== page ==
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What if both storms Jimena and Erika met?

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posted on Sep, 2 2009 @ 04:57 AM
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What if both storms Jimena and Erika met?


www.weather.gov

I was thinking based on rare possibilities and possible probabilities related to weather, that what if both storms Jimena and Erika met halfway in the middle?
(visit the link for the full news article)


Related News Links:
edition.cnn.com
edition.cnn.com




posted on Sep, 2 2009 @ 04:57 AM
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As per previous forecasts and studies, this is very possible as one is coming from the east and another from the west, they have a possibility of meeting above Mexico or Texas the way I think is possible.
While not being a weather expert, I did some researches for some past historical storms and the possibilities of meeting are very high. Some of them when they meet they cancel each other as the winds will be turning the way around and temperatures might not match for continuity. But also, another possibilities are that they can empower each other and become more devastating... What are the odds here? Anyone with some expertise around this subject?

www.weather.gov
(visit the link for the full news article)

[edit on 28/10/2008 by RedAmnesia]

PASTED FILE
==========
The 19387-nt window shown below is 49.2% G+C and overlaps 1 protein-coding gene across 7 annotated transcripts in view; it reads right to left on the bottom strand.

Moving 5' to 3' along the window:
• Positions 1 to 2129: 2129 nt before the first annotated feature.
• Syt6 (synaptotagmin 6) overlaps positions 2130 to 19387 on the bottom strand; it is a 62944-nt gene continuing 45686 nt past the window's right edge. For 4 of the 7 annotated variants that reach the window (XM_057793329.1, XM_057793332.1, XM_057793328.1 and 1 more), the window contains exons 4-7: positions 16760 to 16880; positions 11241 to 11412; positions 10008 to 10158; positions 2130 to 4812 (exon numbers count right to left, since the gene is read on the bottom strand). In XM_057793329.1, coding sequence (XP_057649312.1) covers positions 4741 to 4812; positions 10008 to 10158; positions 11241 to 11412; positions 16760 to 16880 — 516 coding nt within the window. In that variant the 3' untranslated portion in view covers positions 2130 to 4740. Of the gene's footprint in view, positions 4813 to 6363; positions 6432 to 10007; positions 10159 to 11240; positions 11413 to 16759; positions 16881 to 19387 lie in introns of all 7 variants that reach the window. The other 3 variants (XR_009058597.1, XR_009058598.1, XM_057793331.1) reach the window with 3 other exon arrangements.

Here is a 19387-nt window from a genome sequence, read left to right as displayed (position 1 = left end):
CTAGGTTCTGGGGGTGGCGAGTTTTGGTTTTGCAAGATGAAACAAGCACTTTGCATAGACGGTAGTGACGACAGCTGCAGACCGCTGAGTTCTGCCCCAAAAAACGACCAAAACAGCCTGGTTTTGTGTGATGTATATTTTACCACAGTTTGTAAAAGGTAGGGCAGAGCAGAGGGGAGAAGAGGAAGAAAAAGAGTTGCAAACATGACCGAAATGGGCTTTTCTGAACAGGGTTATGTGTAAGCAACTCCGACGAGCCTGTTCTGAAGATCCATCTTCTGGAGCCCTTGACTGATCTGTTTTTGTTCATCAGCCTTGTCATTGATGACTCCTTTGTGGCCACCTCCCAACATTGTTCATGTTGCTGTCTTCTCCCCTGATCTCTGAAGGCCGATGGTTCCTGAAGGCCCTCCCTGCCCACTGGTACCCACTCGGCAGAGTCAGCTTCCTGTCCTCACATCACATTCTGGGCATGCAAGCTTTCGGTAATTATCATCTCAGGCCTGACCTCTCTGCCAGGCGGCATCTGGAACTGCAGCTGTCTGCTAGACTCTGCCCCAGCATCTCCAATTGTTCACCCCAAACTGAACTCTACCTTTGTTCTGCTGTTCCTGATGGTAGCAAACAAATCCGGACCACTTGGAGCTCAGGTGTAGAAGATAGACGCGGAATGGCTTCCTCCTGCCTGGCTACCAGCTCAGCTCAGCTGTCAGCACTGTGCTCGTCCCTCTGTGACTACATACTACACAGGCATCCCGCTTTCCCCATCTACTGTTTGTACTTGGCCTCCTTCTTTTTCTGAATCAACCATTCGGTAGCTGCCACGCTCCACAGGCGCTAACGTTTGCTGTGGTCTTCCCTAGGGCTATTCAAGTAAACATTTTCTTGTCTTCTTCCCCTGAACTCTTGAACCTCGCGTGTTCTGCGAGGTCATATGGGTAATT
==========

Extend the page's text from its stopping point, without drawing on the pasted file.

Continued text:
posted on Sep, 2 2009 @ 04:59 AM
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Check these links also

www.metoffice.gov.uk...

images.intellicast.com...


[edit on 28/10/2008 by RedAmnesia]



posted on Sep, 2 2009 @ 05:11 AM
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No chance whatsoever, the wind currents are dragging the Baha storm north where it will die away from the warm ocean long before it has a chance to meet anything, including the LA area where the fires are.



posted on Sep, 2 2009 @ 05:23 AM
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Hi there redamnesia. Considering what I do for a living I may be the best person in position to answer this.

It is in actual fact, impossible for two hurricanse, or circular storms to merge into one another. Hurricanes need a few things to sustain and create them. One of them being a warm body of water. When a hurricane moves over this warm water, it essentially "burns up" all that warm water, leaving a cold trail behind it. This occurs if two hurricanes are coming from the one direction

On some occasions hurricanes may form close together and rotate around each other, at a central point, this is known as the Fujiwhara Effect. When two already formed storms become close to each other, the stronger storm will cancel, or phase out the weaker storm. They will not create a larger more powerul storm, as the environment needs equal itself out. Although they may interact with one another, the weaker storm will always be the loser.

Hope that explains it



posted on Sep, 2 2009 @ 05:44 AM
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You also need to look at upper atmospheric conditions as they can also impact and weaken hurricanes



posted on Sep, 2 2009 @ 06:37 AM
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Also, considering one is in the Caribbean and the other is in the Pacific, they might have a hard time meeting each other.



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